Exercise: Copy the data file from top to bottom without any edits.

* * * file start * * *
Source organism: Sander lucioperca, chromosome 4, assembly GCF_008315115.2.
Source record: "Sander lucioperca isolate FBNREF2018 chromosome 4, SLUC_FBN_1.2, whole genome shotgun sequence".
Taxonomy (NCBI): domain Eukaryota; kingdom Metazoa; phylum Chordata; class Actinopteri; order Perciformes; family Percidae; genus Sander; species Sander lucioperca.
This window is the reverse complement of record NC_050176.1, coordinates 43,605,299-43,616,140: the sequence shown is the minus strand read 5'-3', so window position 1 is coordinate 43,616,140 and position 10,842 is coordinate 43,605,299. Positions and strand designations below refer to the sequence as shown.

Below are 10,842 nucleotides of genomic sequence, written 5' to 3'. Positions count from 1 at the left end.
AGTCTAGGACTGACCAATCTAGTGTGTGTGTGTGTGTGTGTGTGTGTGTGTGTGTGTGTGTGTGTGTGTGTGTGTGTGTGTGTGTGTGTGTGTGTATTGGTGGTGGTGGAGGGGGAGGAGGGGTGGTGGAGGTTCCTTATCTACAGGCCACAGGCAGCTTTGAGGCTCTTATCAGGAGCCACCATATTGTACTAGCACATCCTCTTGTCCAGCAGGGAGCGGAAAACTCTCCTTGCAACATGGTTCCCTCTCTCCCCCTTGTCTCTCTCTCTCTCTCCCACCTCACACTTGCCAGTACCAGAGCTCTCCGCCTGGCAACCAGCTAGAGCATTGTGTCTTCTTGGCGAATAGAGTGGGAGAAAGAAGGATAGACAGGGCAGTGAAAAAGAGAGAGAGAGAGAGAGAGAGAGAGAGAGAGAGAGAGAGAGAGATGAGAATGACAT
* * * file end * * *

Source organism: Sander lucioperca, chromosome 4, assembly GCF_008315115.2.
Source record: "Sander lucioperca isolate FBNREF2018 chromosome 4, SLUC_FBN_1.2, whole genome shotgun sequence".
Taxonomy (NCBI): domain Eukaryota; kingdom Metazoa; phylum Chordata; class Actinopteri; order Perciformes; family Percidae; genus Sander; species Sander lucioperca.
This window is the reverse complement of record NC_050176.1, coordinates 43,605,299-43,616,140: the sequence shown is the minus strand read 5'-3', so window position 1 is coordinate 43,616,140 and position 10,842 is coordinate 43,605,299. Positions and strand designations below refer to the sequence as shown.

Below are 10,842 nucleotides of genomic sequence, written 5' to 3'. Positions count from 1 at the left end.
AGTCTAGGACTGACCAATCTAGTGTGTGTGTGTGTGTGTGTGTGTGTGTGTGTGTGTGTGTGTGTGTGTGTGTGTGTGTGTGTGTGTGTGTGTGTATTGGTGGTGGTGGAGGGGGAGGAGGGGTGGTGGAGGTTCCTTATCTACAGGCCACAGGCAGCTTTGAGGCTCTTATCAGGAGCCACCATATTGTACTAGCACATCCTCTTGTCCAGCAGGGAGCGGAAAACTCTCCTTGCAACATGGTTCCCTCTCTCCCCCTTGTCTCTCTCTCTCTCTCCCACCTCACACTTGCCAGTACCAGAGCTCTCCGCCTGGCAACCAGCTAGAGCATTGTGTCTTCTTGGCGAATAGAGTGGGAGAAAGAAGGATAGACAGGGCAGTGAAAAAGAGAGAGAGAGAGAGAGAGAGAGAGAGAGAGAGAGAGAGAGAGATGAGAATGACAT